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35

The majority of the heat developed during reentry of a space-vehicle comes from air compression not friction. Remember, to go into space, you don't have to go very high, but to orbit you will have to go very very fast, and it's not the fall that produces the heat, it's the slowing down part. If you had a human fall without a chute, the terminal velocity (...


32

Qualification: I worked at a sport parachute center as an instructor for 10 years and I hold an FAA Master Parachute Rigger certificate. I believe that qualifies me as an expert on the subject. The fastest a human can fall unassisted is about 300km/h (head-down dive). Far too slow for frictional or compressive heating. Fighter pilots have ejected at ...


27

Puzzled by this question I did my own research and found numbers that allows to get a good comparison for year 2016: According to the United States Parachute Association (USPA), there were 3.2 million jumps in 2016 and 21 fatalities. Therefore, the chances of dying in a single jump were 1 in 152,381. For a comparison with driving, we can use data from the ...


20

You should descend in a controlled way, taking into account that your descent rate should be ≤ 29 mph (less than 13 m/s), once below 2,500 feet. If the descent rate is higher than that, then there is a risk of the AAD popping the skydiver's reserve parachute, mid-flight.


20

It is not legal to conduct skydiving into clouds, atleast in US. From 14 CFR §105.17 Flight visibility and clearance from cloud requirements: No person may conduct a parachute operation, and no pilot in command of an aircraft may allow a parachute operation to be conducted from that aircraft— (a) Into or through a cloud, or (b) When the flight ...


18

Qualifier: I am a master parachute rigger. The bag serves two functions - it allows the suspension lines to straighten out in a controlled manner, and it prevents the canopy from inflating before the lines are fully stretched out. It is not always required - people who want a very fast opening can pack without a bag, I have done this many times myself. ...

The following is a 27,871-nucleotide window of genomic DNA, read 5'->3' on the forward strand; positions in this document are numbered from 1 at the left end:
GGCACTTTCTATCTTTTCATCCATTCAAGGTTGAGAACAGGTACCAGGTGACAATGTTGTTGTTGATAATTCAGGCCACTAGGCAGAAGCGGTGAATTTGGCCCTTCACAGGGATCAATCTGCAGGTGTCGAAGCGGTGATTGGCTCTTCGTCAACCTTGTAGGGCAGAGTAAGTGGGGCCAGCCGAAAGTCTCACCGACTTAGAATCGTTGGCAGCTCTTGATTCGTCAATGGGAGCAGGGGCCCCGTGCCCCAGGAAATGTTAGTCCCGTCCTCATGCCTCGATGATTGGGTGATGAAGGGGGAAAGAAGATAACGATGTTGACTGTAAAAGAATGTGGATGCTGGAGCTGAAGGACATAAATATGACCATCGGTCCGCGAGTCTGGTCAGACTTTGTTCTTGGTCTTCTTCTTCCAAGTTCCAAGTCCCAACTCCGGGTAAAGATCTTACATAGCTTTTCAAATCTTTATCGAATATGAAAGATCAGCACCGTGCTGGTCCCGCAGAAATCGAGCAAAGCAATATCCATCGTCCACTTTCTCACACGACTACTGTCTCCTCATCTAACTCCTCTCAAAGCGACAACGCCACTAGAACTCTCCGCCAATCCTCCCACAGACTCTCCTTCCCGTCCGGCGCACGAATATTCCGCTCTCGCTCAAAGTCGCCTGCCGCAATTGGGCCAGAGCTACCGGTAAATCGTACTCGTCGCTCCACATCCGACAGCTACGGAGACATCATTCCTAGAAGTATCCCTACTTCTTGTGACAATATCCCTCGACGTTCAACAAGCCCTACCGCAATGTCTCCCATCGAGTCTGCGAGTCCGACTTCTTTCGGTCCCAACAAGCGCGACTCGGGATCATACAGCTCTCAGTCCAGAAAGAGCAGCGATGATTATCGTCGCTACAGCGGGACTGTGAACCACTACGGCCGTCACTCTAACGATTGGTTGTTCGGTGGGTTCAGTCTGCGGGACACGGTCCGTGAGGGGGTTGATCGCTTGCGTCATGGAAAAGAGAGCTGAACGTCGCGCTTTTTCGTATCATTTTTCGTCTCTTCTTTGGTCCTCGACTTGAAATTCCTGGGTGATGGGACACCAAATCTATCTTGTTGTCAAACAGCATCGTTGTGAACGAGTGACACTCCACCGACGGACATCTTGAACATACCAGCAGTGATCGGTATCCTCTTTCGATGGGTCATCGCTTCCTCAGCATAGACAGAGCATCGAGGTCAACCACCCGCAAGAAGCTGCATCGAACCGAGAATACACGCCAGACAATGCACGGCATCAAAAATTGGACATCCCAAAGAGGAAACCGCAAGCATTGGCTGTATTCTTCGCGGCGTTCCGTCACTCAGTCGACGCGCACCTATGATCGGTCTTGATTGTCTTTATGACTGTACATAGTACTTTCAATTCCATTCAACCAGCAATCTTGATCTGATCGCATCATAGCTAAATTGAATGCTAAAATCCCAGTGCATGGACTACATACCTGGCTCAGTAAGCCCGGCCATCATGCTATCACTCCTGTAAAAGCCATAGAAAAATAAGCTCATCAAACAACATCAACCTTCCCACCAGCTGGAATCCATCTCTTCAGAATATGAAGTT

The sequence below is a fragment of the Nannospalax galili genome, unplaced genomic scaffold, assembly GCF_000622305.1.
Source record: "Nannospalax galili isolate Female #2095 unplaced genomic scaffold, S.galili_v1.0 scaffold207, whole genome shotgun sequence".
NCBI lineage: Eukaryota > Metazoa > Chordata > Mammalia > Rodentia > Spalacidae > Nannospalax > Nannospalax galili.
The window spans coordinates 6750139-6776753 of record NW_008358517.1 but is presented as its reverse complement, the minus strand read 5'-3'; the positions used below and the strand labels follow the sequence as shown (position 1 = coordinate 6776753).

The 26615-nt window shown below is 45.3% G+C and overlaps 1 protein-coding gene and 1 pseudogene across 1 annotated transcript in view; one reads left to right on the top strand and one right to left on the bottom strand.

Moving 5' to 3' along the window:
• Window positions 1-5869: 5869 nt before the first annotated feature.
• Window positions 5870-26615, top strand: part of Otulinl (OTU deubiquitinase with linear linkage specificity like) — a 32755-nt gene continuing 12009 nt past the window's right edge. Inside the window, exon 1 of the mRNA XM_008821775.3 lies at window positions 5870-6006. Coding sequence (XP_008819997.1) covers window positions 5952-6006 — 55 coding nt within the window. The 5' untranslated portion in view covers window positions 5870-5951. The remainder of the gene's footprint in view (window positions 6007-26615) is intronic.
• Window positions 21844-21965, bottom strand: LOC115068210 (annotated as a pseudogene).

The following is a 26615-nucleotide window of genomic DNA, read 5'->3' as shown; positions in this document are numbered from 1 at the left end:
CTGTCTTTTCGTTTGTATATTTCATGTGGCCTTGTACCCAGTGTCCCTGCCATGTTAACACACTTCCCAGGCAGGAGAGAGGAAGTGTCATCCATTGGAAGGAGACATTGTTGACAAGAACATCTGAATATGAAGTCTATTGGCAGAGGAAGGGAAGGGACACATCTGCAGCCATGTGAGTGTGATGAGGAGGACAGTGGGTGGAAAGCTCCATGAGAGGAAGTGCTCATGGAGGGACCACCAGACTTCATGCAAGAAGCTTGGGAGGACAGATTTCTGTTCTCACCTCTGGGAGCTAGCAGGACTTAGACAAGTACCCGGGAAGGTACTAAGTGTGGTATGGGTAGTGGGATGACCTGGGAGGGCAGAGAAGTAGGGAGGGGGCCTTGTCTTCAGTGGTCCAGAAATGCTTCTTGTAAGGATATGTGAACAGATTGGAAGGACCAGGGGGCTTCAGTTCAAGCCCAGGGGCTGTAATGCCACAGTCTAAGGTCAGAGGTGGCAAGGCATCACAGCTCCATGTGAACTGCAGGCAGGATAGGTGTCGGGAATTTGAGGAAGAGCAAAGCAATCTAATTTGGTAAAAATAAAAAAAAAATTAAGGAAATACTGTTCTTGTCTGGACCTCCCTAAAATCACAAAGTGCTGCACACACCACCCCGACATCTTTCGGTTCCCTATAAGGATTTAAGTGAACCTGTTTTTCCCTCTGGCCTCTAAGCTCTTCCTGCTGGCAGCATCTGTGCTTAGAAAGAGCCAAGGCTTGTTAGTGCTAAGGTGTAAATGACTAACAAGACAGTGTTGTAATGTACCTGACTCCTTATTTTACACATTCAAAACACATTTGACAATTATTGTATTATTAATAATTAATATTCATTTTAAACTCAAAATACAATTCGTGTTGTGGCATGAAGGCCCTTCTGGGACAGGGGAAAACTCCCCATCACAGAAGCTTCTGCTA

16

Is it legal? No. Skydiving is a VFR operation, FAA regulations ( assuming the USA ) clearly say no jumping through clouds. Few jump planes are IFR equipped to get up there anyway. Is it safe? Yes. Done it plenty of times myself on partly overcast days. The chances of hitting another aircraft in freefall are miniscule, and skydivers basically have no chance ...


12

14 CFR 105 covers parachute operations in the USA. There is not a requirement for a NOTAM, but since this happened at an uncontrolled airport the nearest ATC facility must be notified at least 1 hour in advance but not more than 24 hours in advance and, they must have approval from airport management. Then for the actual jump, ATC must be notified at least ...


11

Qualifier: I am a master parachute rigger and taught sport skydiving for 10 years. Standard jump altitude is 12,000 feet AGL - this is one turn of the standard parachutist's altimeter. This height provides 1 minute of freefall, is within reach of a Cessna with a decent engine and does not require supplementary oxygen. For most places, this means an ...


11

Here is another way to understand risk perception in skydiving vs driving. In skydiving, equipment malfunction is the cause of 50% of deaths. The highly regulated automobile industry would never stand for this. It would be deemed unnecessary and engineered out of the products. Collisions, landing problems, and other account for the other 50%. In driving, ...


10

Skydiving flights are abusive on engines for a number of reasons, but it's all tied to the fact that these flights are all about getting up to altitude, kicking the jumpers out, and putting the plane back on the ground as fast as possible so you can pick up the next group and do it all again, as many times as possible in a day. While all skydiving descents ...


9

There is a spring-loaded backup chute that will auto-deploy when the jumper goes too fast and is below 2.5k feet. If that also fails, the jumper becomes a smear on the ground. Freefall speed (aka terminal velocity) is not fast enough to start any type of burn.


8

is there anything I as a passenger can do to improve the safety of the flight You should do exactly what your told, when your told and make sure you keep well clear of spinning propellers. You will have a marshall or the pilot themselves guiding you when airside - do exactly as you're told! what pre-flight checks should the pilot make before taking-off ...


7

If they are unlucky enough to have a failure to deploy the parachute: They will probably hit the ground at approx 190 Km/h (120 Mph) in one piece. The unfortunate victim will most probably die instantly.


7

Because they tend to climb quickly to get to jump altitude (high power, hot engine) then descend very quickly to pick up the next batch of sky divers. Time = money. Close the throttle, point the nose at the landing site. However paul indicates in the comments that he worked at a centre where they took this into account and exercised caution (good ...


6